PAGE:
Multispectral imaging has the capability to identify the state of objects based on their spectral characteristics. These are features not available with conventional color imaging based on metameric RGB (red, green and blue) colors alone. Current multispectral imaging systems use narrowband filters to capture the spectral content of a scene, which necessitates different filters to be designed and applied for each application. Previously, we demonstrated the concept of Fourier multispectral imaging using filters with sinusoidally varying transmittance [1, 2]. In this paper, we report to the design of a five channel, spatially multiplexed pixel filter array. This enables single-shot images and makes it possible to capture scenes containing moving objects.
Multispectral imaging beyond the three RGB colors still remains a challenge, especially in portable inexpensive systems. In this paper, we describe the design and fabrication of broadband multichroic filters that have a sinusoidal transmission spectra to utilize a novel methodology based on the Fourier spectral reconstruction in the frequency domain. Since the spectral filters are posed as an optimal sampling of hyperspectral images, they also allow for the reconstruction of the full spectrum from subsequent demosaicking algorithms. Unlike conventional Color Filter Arrays (CFA) which utilizes absorption dyes embedded in a polymeric material, the sinusoidal multichroic filters require an all-dielectric interference filter design. However, the goal of most dielectric filter designs is to achieve sharp transitions with high-contrast. A smoothly varying sinusoidal transition is more difficult with conventional approaches. However, this can be achieved by trading off the contrast. Following the principles of a simple Fabry-Perot cavity, we have designed and built interference filters from 0.5 sinusoidal periods to 3 sinusoidal periods from 450nm to 900nm spectral range. Also, in order to maintain a uniform period across the entire spectrum, the material must have a very low dispersion. In this design, we have used ZnS as the cavity material. The six filters have been used in a multispectral imaging test bed.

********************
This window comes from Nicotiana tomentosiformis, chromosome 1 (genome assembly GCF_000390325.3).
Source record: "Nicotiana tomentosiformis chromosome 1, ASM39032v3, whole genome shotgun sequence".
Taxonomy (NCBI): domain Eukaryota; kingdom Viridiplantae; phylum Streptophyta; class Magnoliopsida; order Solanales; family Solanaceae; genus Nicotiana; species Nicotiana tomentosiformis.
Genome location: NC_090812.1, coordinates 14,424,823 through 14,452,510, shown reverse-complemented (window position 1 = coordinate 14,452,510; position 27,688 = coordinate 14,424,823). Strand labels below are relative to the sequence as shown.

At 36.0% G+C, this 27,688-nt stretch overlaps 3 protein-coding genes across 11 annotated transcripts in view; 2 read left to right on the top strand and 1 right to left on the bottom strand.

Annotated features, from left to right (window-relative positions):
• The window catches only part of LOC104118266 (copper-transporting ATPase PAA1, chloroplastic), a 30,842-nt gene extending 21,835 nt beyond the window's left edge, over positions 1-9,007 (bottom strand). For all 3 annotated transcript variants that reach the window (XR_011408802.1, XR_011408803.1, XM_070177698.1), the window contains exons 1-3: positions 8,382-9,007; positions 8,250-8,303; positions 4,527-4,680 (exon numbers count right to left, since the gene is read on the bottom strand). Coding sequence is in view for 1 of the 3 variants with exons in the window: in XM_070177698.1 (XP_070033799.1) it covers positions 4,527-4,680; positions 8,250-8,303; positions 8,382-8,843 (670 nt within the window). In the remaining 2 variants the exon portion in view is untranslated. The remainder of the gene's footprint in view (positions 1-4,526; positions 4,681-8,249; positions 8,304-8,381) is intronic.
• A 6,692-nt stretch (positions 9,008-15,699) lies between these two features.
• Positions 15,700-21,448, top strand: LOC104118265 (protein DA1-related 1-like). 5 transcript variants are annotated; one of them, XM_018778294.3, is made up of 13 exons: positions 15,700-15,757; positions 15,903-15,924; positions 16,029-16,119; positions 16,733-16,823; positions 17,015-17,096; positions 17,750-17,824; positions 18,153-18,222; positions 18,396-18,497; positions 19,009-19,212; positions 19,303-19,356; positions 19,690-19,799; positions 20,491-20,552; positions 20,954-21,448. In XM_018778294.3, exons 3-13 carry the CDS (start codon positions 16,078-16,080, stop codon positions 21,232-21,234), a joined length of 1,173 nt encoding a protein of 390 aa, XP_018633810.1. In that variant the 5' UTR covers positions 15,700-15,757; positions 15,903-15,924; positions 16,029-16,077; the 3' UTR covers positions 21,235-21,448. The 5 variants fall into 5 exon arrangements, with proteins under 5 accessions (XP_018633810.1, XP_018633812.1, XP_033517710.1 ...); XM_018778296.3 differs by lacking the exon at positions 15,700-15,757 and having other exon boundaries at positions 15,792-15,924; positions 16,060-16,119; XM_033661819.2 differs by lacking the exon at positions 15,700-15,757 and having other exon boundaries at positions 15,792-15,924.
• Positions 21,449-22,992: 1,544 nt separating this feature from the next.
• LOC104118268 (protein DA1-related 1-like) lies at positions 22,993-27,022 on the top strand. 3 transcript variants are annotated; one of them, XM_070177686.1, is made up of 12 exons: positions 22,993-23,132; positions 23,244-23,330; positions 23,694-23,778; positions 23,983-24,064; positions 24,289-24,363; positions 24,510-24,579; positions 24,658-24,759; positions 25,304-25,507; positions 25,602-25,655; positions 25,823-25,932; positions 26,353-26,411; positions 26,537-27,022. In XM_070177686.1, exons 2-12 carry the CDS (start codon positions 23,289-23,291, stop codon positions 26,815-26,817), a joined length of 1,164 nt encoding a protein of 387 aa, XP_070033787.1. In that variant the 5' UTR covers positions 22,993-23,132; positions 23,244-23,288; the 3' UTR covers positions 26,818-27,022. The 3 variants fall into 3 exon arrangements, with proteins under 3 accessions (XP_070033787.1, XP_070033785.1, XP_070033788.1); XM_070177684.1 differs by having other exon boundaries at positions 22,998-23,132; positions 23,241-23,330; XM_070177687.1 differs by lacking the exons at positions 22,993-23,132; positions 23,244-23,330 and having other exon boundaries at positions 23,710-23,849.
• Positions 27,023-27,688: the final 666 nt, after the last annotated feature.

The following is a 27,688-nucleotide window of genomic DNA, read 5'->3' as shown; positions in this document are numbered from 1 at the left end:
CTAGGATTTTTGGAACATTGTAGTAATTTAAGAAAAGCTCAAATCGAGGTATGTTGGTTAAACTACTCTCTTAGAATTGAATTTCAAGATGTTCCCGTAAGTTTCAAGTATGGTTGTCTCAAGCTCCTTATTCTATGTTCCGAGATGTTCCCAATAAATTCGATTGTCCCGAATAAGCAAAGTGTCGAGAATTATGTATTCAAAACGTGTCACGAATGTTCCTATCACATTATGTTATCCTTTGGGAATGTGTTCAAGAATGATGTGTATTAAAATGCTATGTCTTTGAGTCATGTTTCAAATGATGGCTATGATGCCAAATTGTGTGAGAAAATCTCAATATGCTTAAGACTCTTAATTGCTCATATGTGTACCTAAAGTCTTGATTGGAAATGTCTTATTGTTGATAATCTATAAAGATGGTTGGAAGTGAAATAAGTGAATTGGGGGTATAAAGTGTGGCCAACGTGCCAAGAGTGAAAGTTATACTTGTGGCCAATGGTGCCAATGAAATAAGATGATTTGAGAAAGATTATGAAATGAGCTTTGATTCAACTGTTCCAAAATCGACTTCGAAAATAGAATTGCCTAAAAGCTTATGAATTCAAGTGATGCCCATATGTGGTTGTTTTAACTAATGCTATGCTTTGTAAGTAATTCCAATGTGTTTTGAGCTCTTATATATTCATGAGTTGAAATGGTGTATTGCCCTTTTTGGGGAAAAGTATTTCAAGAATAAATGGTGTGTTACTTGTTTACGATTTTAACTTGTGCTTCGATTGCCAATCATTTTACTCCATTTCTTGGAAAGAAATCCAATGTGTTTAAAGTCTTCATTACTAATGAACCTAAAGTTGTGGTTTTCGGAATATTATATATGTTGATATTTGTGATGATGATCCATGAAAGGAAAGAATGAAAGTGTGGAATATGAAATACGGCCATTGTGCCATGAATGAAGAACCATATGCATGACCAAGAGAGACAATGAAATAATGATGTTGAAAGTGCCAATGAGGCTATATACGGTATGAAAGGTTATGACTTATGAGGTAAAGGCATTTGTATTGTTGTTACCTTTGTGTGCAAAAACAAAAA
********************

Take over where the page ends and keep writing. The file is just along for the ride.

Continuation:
Microgrid polarimetric imagers sacrifice spatial resolution for sensitivity to states of linear polarization. We have recently shown that a 2 × 4 microgrid analyzer pattern sacrifices less spatial resolution than the conventional 2× 2 case without compromising polarization sensitivity. In this paper, we discuss the design strategy that uncovered the spatial resolution benefits of the 2 × 4 array.
Noise is present in all image sensor data. Poisson distribution is said to model the stochastic nature of the photon arrival process, while it is common to approximate readout/thermal noise by additive white Gaussian noise (AWGN). Other sources of signal-dependent noise such as Fano and quantization also contribute to the overall noise profile. Question remains, however, about how best to model the combined sensor noise. Though additive Gaussian noise with signal-dependent noise variance (SD-AWGN) and Poisson corruption are two widely used models to approximate the actual sensor noise distribution, the justification given to these types of models are based on limited evidence. The goal of this paper is to provide a more comprehensive characterization of random noise. We concluded by presenting concrete evidence that Poisson model is a better approximation to real camera model than SD-AWGN. We suggest further modification to Poisson that may improve the noise model.